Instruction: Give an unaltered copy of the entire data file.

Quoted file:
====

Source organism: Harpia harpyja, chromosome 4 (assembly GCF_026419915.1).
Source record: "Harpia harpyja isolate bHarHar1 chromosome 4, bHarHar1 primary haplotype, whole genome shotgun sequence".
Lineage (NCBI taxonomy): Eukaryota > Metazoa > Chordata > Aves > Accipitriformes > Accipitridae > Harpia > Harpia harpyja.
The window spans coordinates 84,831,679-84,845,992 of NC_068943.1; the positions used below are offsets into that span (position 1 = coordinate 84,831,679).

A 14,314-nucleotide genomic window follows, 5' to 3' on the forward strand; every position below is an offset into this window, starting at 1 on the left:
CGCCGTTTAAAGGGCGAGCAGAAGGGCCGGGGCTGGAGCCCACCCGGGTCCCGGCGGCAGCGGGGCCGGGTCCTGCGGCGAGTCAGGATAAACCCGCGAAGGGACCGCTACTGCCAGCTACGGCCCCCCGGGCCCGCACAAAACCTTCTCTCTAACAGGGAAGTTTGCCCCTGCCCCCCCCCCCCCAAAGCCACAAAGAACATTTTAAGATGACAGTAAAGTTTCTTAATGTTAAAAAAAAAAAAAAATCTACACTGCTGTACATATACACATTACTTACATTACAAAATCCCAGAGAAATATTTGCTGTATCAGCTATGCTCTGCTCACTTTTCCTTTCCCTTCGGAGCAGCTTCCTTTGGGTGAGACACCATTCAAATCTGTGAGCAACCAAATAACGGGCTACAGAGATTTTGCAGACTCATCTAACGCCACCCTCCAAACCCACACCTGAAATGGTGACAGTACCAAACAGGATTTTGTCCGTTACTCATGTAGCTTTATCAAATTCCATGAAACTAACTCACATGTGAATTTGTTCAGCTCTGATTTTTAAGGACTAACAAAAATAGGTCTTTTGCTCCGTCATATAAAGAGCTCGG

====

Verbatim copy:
Source organism: Harpia harpyja, chromosome 4 (assembly GCF_026419915.1).
Source record: "Harpia harpyja isolate bHarHar1 chromosome 4, bHarHar1 primary haplotype, whole genome shotgun sequence".
Lineage (NCBI taxonomy): Eukaryota > Metazoa > Chordata > Aves > Accipitriformes > Accipitridae > Harpia > Harpia harpyja.
The window spans coordinates 84,831,679-84,845,992 of NC_068943.1; the positions used below are offsets into that span (position 1 = coordinate 84,831,679).

A 14,314-nucleotide genomic window follows, 5' to 3' on the forward strand; every position below is an offset into this window, starting at 1 on the left:
CGCCGTTTAAAGGGCGAGCAGAAGGGCCGGGGCTGGAGCCCACCCGGGTCCCGGCGGCAGCGGGGCCGGGTCCTGCGGCGAGTCAGGATAAACCCGCGAAGGGACCGCTACTGCCAGCTACGGCCCCCCGGGCCCGCACAAAACCTTCTCTCTAACAGGGAAGTTTGCCCCTGCCCCCCCCCCCCCAAAGCCACAAAGAACATTTTAAGATGACAGTAAAGTTTCTTAATGTTAAAAAAAAAAAAAAATCTACACTGCTGTACATATACACATTACTTACATTACAAAATCCCAGAGAAATATTTGCTGTATCAGCTATGCTCTGCTCACTTTTCCTTTCCCTTCGGAGCAGCTTCCTTTGGGTGAGACACCATTCAAATCTGTGAGCAACCAAATAACGGGCTACAGAGATTTTGCAGACTCATCTAACGCCACCCTCCAAACCCACACCTGAAATGGTGACAGTACCAAACAGGATTTTGTCCGTTACTCATGTAGCTTTATCAAATTCCATGAAACTAACTCACATGTGAATTTGTTCAGCTCTGATTTTTAAGGACTAACAAAAATAGGTCTTTTGCTCCGTCATATAAAGAGCTCGG